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I hold such an essay peculiarly proper at this juncture, when some of them are about to embark on long voyages, in which even good-natured people, being tacked together like man and wife, are somewhat apt to grow peevish and quarrel
In the first place, I will make one general observation, that, at this busy time, when our country has need of men, lives are of more value to the community than at other periods. In time of peace, so many regiments are reduced, and the duties of an officer so easily performed, that if one fall, and another be hanged for killing him, there will speedily be found two proper young men ready to mount guard, and shew a good leg on the parade, in their
But, at present, from the great increase of the establishment, there is rather a scarcity, in proportion to the demand, of men of military talents, and military figure; especially when we consider
that the war is now to be carried on against so genteel a people as the French, to whom it will be necessary to shew officers of the most soldier-like appearance and address.
This patriotic consideration will tend to relax the etiquette formerly established, for every officer to fight a duel within a few weeks of the date of his commission, and that, too, without the purpose of resenting any affront, or vindicating his honour from any aspersion, but merely to shew that he could fight. Now, this practice being unnecessary at present, as preferment goes on briskly enough by the fall of officers in the course of their duty, may very properly, and without disparagement to the valour of the British
army, be dispensed with ; so, it is to be agreed and understood, that every officer in the new-raised regiments, whose commissions bear date on or posterior to the 1st of January 1778, is, ipso facto, to be held and deemed of unquestionable courage and immaculate honour.
As to the measure of affront which may justify a challenge, it is to be remembered, that the officers of the above-mentioned corps have been obliged, in levying their respective quotas, to engage in scenes of a very particular kind; at markets, fairs, country-weddings, and citybrawls, amongst a set of men and women not remarkable for delicacy of language, or politeness of behaviour. We are not, therefore, to wonder if the smooth enamel of the gentleman has received some little injury from the collision of such coarse materials; and a certain time may fairly be allowed for unlearning the blunt manners and rough phraseology which an officer in such situations was forced to assume.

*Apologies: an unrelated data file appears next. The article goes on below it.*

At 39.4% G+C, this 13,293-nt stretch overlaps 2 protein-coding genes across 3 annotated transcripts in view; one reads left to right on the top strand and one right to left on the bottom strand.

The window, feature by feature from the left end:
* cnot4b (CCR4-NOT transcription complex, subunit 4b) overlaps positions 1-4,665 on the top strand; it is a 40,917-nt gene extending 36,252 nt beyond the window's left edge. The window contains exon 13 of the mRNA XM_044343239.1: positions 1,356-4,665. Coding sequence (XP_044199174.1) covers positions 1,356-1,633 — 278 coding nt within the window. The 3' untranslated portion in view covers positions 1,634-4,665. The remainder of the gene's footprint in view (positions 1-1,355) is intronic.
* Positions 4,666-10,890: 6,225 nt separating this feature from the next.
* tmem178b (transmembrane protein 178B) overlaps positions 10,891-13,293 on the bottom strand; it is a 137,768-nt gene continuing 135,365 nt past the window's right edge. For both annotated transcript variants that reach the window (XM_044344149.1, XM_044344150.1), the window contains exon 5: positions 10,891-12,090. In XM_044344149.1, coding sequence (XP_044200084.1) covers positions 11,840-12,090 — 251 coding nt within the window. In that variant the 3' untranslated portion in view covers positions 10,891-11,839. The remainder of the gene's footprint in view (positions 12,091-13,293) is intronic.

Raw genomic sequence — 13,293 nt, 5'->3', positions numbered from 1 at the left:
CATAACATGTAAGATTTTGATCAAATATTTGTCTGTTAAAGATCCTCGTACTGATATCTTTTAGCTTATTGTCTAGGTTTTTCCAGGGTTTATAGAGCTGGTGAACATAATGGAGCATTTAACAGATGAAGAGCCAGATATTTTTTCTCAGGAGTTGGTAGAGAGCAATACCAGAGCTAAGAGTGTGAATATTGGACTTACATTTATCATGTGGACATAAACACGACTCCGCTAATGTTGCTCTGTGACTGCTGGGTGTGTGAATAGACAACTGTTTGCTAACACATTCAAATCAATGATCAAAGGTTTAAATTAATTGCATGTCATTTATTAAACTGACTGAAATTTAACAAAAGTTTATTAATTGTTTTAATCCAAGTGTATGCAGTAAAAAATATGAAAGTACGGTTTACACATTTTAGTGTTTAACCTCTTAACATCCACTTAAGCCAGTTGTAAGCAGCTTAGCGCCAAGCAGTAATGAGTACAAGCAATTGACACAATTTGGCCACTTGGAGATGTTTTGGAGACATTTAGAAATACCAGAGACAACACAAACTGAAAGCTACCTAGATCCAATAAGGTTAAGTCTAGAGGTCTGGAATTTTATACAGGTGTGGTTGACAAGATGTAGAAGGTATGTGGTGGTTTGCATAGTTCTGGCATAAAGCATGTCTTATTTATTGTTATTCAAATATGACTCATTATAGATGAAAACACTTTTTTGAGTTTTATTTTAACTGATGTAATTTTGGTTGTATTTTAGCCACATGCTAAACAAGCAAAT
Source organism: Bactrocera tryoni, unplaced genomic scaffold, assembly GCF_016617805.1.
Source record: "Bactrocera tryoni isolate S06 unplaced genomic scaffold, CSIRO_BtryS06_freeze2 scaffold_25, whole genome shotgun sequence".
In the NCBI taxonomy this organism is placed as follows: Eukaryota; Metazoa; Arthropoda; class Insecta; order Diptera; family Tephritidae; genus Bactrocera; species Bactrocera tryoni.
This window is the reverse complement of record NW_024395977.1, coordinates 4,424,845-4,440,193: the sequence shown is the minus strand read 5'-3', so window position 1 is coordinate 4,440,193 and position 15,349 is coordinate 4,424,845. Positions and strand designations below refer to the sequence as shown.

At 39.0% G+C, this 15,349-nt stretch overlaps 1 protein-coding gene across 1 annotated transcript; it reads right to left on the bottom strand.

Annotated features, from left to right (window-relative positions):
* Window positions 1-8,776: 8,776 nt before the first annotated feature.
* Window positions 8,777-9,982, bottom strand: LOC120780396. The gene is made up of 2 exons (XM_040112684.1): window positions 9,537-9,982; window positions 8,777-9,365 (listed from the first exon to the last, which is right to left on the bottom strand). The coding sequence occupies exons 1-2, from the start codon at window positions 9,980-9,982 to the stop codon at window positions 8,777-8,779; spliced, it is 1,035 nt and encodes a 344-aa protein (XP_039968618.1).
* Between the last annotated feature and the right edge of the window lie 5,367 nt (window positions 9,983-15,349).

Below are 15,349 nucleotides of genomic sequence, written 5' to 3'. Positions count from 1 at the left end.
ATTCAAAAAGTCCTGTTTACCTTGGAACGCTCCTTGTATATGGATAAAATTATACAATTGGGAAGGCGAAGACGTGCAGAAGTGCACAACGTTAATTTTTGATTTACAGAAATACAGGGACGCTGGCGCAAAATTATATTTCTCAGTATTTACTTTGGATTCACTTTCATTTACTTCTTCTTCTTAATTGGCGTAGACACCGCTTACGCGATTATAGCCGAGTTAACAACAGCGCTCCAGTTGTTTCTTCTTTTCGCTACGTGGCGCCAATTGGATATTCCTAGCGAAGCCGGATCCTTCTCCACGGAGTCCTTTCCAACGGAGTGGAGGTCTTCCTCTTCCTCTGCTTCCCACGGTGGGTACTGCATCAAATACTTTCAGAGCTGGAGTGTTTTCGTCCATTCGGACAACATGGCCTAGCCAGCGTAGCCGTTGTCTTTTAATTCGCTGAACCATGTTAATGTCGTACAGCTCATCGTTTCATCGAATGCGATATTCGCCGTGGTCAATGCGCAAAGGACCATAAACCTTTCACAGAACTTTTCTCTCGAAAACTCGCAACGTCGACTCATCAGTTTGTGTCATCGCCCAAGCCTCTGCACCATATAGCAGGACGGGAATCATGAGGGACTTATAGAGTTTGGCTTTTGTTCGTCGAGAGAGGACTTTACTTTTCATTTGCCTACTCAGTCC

Therefore the identical words which, a campaign or two hence, are to be held expiable only by blood, may, at present, be done away by an explaňation; and those which an officer must then explain and account for at the peril of a challenge, are now to be considered as mere colloquial expletives, acquired by associating with such company as frequent the places above described.
As, notwithstanding all these allowances, some duels may be expected to take place, it is proper to mention certain regulations for the conduct of the parties, in the construction of which I have paid infinitely more regard to their honour than to their safety.
In fighting with the sword, a blow, or the lie direct, can scarcely be expiated but by a thrust through the body ; but any lesser affront may be wiped off by a wound in the sword arm; or, if the injury be very slight, any wound will be sufficient. In all this, it is to be noted, that the receiving of such a wound by either party constitutes a reparation for the affront; as it is a rule of justice peculiar to the code of duelling, that the blood of the injured atones for the offence he has received, as well as that of the injurer for the offence he has given.
In affairs decided with pistols, the distance is, in like manner, to be regulated
, by the nature of the injury. For those of an atrocious sort, a distance of only twenty feet, and pistols of nine, nine-anda-half, or ten-inch barrels, are requisite; for slighter ones, the distance may be
, doubled, and a six or even five-inch barrel will serve. Regard, moreover, is to be had to the size of the persons engaged ; for every stone above eleven, the party of such weight may, with perfect honour, retire three feet.
I read, some time ago, certain addresses to the Jockey Club, by two gentlemen who had been engaged in an affair of honour; from which it appeared, that one of them had systematized the art of duelling to a wonderful degree. Among other things,